When a blood clot, or thrombus, forms in a blood vessel blocking the flow of blood, vascular specialists may perform a thrombectomy to remove the clot. This minimally invasive endovascular procedure has evolved dramatically over the years, with advancements in devices used as well as catheterization methods. As a result, thrombectomy can treat veins of many different sizes (deep vein thrombosis) and has become a suitable treatment to prevent tissue and organ damage.
A blood clot (thrombus) can result in several problems, including:
While a thrombectomy is not always the first line of treatment for blood clots, it represents an effective treatment for large blood clots and those with severe implications. Even so, thrombectomy may be used in conjunction with the following treatments: thrombolysis, anticoagulant medication (to prevent clotting), angioplasty and stenting or placement of a vena cava filter.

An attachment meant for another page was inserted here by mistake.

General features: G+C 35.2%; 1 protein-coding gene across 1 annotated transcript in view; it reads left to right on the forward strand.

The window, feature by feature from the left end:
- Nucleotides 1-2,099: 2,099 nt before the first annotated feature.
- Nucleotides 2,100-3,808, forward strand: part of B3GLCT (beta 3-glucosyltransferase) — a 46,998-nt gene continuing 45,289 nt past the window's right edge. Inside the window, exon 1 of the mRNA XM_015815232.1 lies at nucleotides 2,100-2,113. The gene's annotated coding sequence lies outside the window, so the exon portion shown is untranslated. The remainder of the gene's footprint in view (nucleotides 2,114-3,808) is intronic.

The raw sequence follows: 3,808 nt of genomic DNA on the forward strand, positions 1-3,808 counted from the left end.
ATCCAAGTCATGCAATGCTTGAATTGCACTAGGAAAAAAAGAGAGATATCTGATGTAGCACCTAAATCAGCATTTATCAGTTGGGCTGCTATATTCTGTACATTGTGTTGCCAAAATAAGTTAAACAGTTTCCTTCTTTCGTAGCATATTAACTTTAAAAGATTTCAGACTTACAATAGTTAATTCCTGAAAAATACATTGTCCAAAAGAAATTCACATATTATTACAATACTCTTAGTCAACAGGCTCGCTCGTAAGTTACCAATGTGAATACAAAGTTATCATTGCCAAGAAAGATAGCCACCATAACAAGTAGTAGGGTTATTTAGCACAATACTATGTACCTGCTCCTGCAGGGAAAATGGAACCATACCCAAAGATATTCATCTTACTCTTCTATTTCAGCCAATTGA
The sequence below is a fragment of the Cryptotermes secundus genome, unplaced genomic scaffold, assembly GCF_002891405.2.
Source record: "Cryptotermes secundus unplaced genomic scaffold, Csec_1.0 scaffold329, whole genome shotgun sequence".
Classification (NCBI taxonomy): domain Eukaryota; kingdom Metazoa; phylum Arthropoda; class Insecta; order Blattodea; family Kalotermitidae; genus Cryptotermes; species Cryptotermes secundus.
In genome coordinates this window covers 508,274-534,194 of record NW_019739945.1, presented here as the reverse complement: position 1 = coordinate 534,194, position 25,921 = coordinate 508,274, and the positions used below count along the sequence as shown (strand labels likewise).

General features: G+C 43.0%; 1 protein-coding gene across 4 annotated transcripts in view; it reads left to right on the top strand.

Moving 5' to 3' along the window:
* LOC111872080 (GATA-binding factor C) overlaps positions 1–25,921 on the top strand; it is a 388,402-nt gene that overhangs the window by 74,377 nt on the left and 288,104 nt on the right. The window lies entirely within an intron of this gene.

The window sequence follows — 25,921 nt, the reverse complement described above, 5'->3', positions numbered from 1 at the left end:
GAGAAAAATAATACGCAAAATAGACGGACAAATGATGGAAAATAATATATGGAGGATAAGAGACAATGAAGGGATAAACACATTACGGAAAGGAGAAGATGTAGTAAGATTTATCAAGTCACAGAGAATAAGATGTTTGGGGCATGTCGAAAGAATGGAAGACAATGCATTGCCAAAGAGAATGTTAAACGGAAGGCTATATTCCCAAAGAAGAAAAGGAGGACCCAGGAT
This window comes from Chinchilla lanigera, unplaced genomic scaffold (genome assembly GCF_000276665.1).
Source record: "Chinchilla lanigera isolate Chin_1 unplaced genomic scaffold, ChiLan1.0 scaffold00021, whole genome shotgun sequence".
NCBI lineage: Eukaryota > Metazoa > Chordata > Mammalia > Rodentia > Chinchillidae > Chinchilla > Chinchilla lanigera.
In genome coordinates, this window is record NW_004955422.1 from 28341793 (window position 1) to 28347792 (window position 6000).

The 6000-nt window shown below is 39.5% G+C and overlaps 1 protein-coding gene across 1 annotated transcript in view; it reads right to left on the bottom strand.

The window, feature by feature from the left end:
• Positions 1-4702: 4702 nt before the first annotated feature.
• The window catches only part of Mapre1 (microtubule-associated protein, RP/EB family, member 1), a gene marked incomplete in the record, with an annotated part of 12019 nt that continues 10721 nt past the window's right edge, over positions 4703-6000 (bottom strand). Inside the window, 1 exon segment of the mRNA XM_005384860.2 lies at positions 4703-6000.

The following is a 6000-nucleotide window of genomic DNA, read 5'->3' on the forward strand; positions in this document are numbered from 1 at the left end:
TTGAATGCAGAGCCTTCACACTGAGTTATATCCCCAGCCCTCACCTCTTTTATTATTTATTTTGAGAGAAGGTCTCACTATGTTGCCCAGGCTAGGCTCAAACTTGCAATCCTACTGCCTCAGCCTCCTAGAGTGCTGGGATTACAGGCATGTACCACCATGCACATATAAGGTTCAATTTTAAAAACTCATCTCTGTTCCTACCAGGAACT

While the specific treatment plan in regards to a thrombectomy may vary from patient to patient, the standard thrombectomy procedure will involve making a small incision in the area above the blood clot. The blood vessel is then opened, and the blood clot is removed. Often, an image-guided catheter with a balloon attached to the end is threaded to the site of the blood clot. The balloon is inflated, opening the vessel. A stent may be placed permanently within the vessel to keep it open and maintain healthy blood flow.
As a new generation of endovascular techniques and devices have been introduced and tested over the last couple of years, Vascular Surgeon Dr. Alan I. Benvenisty has been instrumental in the treatment of numerous vascular conditions with conservative, non-invasive techniques. Without question, safe removal of a blood clot, even in the tiniest vessels, serves as a game changer for patients.
Dr. Benvenisty’s reputation for providing individualized treatment is one reason why many seek his expertise with their vascular conditions. To schedule an appointment with Dr. Benvenisty, contact our office on Amsterdam Avenue today.